told nes I t Jtme State ofment concerning the land on the United States and Allied ato-
thed nion or subsequt spal which the University plans to mic powers to hold a conference
meshes illrsubmiquet toCi build a Student Activities Build- of all members of the UN and spe-
messages will resubmit to Con- ing. cialized agencies an the final text
grs the Upperv Cllradn and Fry- fngciizdaeieonteialet

Faure Plan
Moves Near
'Completion
PARIS .P) - Premier Edgar
Faure's plan to hold national elec-
tions in December moved one step
nearer yesterday.
The government was expected to
insist that debate in the full As-
sembly open tonight, immediately
after a scheduled vote of confi-
dence-if the government: wins.
Under the tentative plan being
considered debate would continue
tomorrow and a final decision be
reached by Sunday or Monday:
The deputies were busy with
committee meetings today but
there was a feeling that the chan-
ces of the government winning the
confidence vote were improved.
This moring it seemed inevitable
that Faure would be defeated. Two
ballots on procedural questions
went against the government and
Faure asked for the confidence

Arab, Israeli
Students Air
Controversy
Refugee Problem
Causes Debate
By MARY ANN THOMAS
Three possible solutions to the
Arab-Israeli dispute were offered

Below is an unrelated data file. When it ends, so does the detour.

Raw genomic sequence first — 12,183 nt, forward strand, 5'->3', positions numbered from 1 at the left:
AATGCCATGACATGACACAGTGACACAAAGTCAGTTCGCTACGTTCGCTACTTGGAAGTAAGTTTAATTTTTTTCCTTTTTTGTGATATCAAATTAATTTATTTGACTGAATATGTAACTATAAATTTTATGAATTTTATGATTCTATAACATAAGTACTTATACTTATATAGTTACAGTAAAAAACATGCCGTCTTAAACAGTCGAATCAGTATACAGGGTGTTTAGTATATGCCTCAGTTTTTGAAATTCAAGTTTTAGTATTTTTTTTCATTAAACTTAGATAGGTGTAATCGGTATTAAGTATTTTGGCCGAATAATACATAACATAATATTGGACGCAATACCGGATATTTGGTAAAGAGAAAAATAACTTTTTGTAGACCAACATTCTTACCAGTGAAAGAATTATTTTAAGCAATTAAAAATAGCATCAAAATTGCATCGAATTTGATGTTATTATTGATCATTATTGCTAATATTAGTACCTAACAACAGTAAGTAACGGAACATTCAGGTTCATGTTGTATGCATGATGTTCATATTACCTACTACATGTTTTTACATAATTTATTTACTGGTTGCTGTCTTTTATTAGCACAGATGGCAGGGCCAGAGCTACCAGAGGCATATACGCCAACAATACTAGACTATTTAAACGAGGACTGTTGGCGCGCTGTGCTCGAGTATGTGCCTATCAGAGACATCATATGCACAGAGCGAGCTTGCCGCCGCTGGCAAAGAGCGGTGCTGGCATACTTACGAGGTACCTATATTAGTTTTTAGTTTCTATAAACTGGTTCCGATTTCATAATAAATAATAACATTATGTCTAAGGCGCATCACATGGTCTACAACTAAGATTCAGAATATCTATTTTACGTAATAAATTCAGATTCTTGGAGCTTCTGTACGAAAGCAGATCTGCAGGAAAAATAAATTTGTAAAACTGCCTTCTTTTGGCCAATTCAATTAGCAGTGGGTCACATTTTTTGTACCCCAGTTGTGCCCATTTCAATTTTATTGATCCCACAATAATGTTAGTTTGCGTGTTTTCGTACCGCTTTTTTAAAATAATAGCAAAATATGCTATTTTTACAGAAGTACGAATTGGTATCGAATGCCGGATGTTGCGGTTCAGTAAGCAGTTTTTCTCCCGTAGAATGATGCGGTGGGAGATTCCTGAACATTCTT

in a heated debate between Arab
and Israeli students yesterday.
Representing the Arab viewpoint,
Khalid Al-Shawi, Grad., and Hus-
ni R. Alul said peace could be
possible with Arabs and Jews live
ing together in one state in Pale-
stine, under the status quo or as
the United Nations designated the
boundaries.
On the Israeli side Ariel Naor
'58E, and Yehoshua Lahav, Grad.,
expressed satisfaction with the
status quo. Israel can hold many
more people now because of scien-
tific advances in agriculture, they
pointed out.
"Declaration Illegal"
Al-Shawi, a law student, con-
tended the Balfour Declaration
supporting a national homeland
for the Jews in Palestine and the
creation of a new state by the
United Nations was illegal.
"Breaking pre-war promises to
the Arabs, the Balfour Declaration
was announced without consulting
the Arabs of Palestine," he a-
plained.
Arabs feel that the UN decision
on partition was illegal and was
made under high pressured coer-
cion, he continued. "The, Arab
nations have tried to have this de-
cision reviewed by the Internation-
al Court of Justice, but IUN mem-
bers have refused," he said.
Jewish History Traced
Naor traced the history of the
Jewish people and Israel describ-
ing the long-standing, desire of the
Jews to return to their mother-
land after they were forced to
leave in the seventh century. Fin-
anced by rich European Jews,
small groups of Jews started mov-
ing to Palestine about 55 years
ago.
"But the Arab tribal chiefs did
not like the modern culture
brought by the Jews because they
feared it would restrict their com-
plete authority," he added.
Accused of Expansionism
Alul, outlining the history of